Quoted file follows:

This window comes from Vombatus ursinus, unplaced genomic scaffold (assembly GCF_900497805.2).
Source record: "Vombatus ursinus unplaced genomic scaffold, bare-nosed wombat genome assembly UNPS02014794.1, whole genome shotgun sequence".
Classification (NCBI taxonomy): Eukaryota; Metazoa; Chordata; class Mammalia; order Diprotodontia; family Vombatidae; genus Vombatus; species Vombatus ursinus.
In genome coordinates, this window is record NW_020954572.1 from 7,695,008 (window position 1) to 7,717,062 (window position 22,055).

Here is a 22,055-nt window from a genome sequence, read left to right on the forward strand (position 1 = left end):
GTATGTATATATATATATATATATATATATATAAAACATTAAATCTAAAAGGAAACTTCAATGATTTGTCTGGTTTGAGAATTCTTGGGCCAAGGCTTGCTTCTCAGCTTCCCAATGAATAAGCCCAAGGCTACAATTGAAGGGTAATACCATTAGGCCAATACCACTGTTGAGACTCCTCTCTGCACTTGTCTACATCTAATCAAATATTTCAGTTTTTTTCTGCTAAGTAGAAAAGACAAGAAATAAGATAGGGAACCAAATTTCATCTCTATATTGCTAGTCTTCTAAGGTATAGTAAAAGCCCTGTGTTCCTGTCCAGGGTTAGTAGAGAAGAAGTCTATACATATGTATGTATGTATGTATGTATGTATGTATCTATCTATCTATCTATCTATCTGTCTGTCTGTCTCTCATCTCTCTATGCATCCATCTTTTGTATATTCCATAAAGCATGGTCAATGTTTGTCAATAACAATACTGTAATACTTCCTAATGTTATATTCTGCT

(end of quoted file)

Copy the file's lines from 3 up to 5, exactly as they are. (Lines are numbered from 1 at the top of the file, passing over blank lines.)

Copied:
Classification (NCBI taxonomy): Eukaryota; Metazoa; Chordata; class Mammalia; order Diprotodontia; family Vombatidae; genus Vombatus; species Vombatus ursinus.
In genome coordinates, this window is record NW_020954572.1 from 7,695,008 (window position 1) to 7,717,062 (window position 22,055).

Here is a 22,055-nt window from a genome sequence, read left to right on the forward strand (position 1 = left end):